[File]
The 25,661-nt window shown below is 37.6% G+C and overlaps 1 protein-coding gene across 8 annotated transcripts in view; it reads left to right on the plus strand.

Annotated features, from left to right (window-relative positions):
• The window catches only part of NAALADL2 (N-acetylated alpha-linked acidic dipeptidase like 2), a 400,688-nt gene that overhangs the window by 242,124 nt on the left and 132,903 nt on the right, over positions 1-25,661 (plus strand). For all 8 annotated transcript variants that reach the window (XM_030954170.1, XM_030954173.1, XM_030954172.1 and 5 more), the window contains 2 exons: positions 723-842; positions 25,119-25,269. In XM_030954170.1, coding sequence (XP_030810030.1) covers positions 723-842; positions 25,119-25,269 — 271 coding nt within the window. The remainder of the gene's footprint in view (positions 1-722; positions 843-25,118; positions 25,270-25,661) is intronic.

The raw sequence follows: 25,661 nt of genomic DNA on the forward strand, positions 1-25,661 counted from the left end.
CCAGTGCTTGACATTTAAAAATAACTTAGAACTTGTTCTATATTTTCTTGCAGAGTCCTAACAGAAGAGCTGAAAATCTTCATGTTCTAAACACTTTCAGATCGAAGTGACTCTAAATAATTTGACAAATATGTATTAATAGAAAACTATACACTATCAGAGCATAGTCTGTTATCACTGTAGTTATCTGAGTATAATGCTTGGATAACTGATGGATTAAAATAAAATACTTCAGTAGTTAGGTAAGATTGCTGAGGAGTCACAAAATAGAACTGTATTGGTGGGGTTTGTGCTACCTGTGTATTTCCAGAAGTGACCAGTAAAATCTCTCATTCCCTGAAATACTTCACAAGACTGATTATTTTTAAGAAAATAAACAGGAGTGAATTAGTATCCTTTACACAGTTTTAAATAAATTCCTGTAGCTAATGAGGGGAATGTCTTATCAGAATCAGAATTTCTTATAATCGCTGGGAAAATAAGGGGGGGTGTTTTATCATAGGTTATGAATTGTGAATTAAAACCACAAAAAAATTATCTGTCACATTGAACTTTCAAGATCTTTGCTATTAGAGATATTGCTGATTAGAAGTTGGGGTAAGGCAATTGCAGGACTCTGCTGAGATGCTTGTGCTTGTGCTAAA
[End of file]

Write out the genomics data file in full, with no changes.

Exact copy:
The 25,661-nt window shown below is 37.6% G+C and overlaps 1 protein-coding gene across 8 annotated transcripts in view; it reads left to right on the plus strand.

Annotated features, from left to right (window-relative positions):
• The window catches only part of NAALADL2 (N-acetylated alpha-linked acidic dipeptidase like 2), a 400,688-nt gene that overhangs the window by 242,124 nt on the left and 132,903 nt on the right, over positions 1-25,661 (plus strand). For all 8 annotated transcript variants that reach the window (XM_030954170.1, XM_030954173.1, XM_030954172.1 and 5 more), the window contains 2 exons: positions 723-842; positions 25,119-25,269. In XM_030954170.1, coding sequence (XP_030810030.1) covers positions 723-842; positions 25,119-25,269 — 271 coding nt within the window. The remainder of the gene's footprint in view (positions 1-722; positions 843-25,118; positions 25,270-25,661) is intronic.

The raw sequence follows: 25,661 nt of genomic DNA on the forward strand, positions 1-25,661 counted from the left end.
CCAGTGCTTGACATTTAAAAATAACTTAGAACTTGTTCTATATTTTCTTGCAGAGTCCTAACAGAAGAGCTGAAAATCTTCATGTTCTAAACACTTTCAGATCGAAGTGACTCTAAATAATTTGACAAATATGTATTAATAGAAAACTATACACTATCAGAGCATAGTCTGTTATCACTGTAGTTATCTGAGTATAATGCTTGGATAACTGATGGATTAAAATAAAATACTTCAGTAGTTAGGTAAGATTGCTGAGGAGTCACAAAATAGAACTGTATTGGTGGGGTTTGTGCTACCTGTGTATTTCCAGAAGTGACCAGTAAAATCTCTCATTCCCTGAAATACTTCACAAGACTGATTATTTTTAAGAAAATAAACAGGAGTGAATTAGTATCCTTTACACAGTTTTAAATAAATTCCTGTAGCTAATGAGGGGAATGTCTTATCAGAATCAGAATTTCTTATAATCGCTGGGAAAATAAGGGGGGGTGTTTTATCATAGGTTATGAATTGTGAATTAAAACCACAAAAAAATTATCTGTCACATTGAACTTTCAAGATCTTTGCTATTAGAGATATTGCTGATTAGAAGTTGGGGTAAGGCAATTGCAGGACTCTGCTGAGATGCTTGTGCTTGTGCTAAA